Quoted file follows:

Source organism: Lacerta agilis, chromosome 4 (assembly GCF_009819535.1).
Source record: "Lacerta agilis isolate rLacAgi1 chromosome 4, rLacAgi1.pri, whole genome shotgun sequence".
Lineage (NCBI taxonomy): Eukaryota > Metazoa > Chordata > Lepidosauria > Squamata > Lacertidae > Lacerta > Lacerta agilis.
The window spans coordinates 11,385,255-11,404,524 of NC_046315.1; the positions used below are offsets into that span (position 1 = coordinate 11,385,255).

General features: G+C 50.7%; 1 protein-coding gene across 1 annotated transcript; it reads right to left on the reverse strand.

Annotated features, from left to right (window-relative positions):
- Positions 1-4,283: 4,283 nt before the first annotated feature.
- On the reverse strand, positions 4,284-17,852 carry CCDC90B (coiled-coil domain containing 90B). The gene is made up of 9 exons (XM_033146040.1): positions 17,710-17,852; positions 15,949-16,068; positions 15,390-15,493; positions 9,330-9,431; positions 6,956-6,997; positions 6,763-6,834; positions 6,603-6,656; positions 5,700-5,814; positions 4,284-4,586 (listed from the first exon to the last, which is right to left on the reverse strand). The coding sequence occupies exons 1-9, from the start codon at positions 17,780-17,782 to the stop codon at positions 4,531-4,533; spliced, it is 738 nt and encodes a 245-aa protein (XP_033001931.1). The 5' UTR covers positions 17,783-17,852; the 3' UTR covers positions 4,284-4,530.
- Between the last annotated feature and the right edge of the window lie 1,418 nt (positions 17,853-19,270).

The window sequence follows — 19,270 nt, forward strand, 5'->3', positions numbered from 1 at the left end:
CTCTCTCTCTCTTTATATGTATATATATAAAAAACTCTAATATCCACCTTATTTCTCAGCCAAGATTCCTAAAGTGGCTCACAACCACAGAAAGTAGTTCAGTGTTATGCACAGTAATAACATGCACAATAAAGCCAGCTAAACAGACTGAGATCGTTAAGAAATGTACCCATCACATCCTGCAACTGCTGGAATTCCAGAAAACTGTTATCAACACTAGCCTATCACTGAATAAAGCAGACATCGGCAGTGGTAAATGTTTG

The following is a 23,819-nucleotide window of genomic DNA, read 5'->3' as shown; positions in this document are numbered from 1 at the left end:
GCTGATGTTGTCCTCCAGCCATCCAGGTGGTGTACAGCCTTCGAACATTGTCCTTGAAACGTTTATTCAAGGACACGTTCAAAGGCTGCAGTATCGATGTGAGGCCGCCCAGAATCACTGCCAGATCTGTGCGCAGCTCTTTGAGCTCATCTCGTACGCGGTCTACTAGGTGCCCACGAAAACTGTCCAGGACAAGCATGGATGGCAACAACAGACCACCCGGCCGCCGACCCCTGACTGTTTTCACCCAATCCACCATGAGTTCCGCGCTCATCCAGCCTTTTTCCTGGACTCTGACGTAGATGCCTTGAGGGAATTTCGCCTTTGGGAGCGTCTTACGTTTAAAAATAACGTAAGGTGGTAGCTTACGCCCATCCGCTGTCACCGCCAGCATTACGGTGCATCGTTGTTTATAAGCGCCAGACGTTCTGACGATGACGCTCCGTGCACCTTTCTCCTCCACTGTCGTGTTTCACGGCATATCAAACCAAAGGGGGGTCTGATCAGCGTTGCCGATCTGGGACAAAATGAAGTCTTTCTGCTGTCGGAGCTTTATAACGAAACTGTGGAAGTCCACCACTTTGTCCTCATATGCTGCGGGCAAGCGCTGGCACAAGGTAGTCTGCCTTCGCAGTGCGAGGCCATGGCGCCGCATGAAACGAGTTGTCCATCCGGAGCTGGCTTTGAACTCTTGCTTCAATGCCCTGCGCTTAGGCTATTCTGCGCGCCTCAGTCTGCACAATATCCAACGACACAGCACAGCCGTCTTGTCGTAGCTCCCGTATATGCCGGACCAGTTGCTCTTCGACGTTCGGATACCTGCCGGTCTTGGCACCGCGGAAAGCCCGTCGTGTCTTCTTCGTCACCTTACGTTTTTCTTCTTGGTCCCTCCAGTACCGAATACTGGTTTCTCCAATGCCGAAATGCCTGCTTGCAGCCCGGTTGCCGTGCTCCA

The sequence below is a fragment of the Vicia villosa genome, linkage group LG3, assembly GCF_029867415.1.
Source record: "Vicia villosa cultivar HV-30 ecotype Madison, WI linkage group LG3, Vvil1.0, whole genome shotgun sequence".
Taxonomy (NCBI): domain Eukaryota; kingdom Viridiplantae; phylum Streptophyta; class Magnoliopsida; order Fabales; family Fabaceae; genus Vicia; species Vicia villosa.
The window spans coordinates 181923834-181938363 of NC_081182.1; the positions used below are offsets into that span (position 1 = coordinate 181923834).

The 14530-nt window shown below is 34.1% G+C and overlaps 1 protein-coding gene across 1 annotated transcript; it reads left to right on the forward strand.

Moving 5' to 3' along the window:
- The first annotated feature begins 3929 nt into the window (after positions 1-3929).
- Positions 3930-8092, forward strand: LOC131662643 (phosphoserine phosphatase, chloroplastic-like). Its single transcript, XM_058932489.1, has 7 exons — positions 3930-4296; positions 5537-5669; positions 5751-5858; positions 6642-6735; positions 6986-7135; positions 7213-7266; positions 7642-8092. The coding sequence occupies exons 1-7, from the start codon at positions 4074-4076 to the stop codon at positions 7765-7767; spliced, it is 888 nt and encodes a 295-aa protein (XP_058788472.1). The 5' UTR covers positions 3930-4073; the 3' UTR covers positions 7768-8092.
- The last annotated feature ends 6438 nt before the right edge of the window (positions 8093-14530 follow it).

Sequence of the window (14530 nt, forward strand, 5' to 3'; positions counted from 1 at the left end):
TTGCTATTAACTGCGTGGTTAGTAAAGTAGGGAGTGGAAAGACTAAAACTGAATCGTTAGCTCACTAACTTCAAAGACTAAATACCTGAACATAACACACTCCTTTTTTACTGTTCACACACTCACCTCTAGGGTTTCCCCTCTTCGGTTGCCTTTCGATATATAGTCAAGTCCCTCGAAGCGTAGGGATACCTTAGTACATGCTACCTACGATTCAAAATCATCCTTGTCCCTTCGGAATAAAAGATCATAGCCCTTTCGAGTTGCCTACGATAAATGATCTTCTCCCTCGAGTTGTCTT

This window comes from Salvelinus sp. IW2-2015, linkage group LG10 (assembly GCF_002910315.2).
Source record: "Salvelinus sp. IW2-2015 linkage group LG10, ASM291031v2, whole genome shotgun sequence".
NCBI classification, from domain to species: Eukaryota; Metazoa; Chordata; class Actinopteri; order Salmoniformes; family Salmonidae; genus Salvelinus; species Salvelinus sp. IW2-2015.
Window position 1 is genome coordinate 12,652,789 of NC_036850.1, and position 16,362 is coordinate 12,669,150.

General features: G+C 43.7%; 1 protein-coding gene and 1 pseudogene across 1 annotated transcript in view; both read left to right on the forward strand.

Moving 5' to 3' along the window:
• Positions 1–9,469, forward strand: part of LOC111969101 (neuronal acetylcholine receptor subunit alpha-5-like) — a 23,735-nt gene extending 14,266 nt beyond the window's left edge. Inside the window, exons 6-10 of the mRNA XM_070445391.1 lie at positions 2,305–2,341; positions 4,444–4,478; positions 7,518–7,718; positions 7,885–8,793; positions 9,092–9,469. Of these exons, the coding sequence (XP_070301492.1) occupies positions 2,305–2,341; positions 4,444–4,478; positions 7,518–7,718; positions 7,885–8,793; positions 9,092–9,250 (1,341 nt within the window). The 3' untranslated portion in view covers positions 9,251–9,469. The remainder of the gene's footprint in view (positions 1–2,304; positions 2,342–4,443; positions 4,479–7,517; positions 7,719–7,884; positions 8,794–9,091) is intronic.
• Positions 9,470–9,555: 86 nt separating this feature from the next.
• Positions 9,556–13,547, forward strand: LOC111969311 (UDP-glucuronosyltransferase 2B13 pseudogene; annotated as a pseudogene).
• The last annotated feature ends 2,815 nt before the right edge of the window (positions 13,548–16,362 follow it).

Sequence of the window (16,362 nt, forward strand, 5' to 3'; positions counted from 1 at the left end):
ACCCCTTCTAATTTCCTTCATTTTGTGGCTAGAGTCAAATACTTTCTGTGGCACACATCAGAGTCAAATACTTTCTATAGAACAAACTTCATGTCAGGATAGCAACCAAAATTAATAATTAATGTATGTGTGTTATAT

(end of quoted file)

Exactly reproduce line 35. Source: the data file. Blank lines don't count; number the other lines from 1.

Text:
Sequence of the window (16,362 nt, forward strand, 5' to 3'; positions counted from 1 at the left end):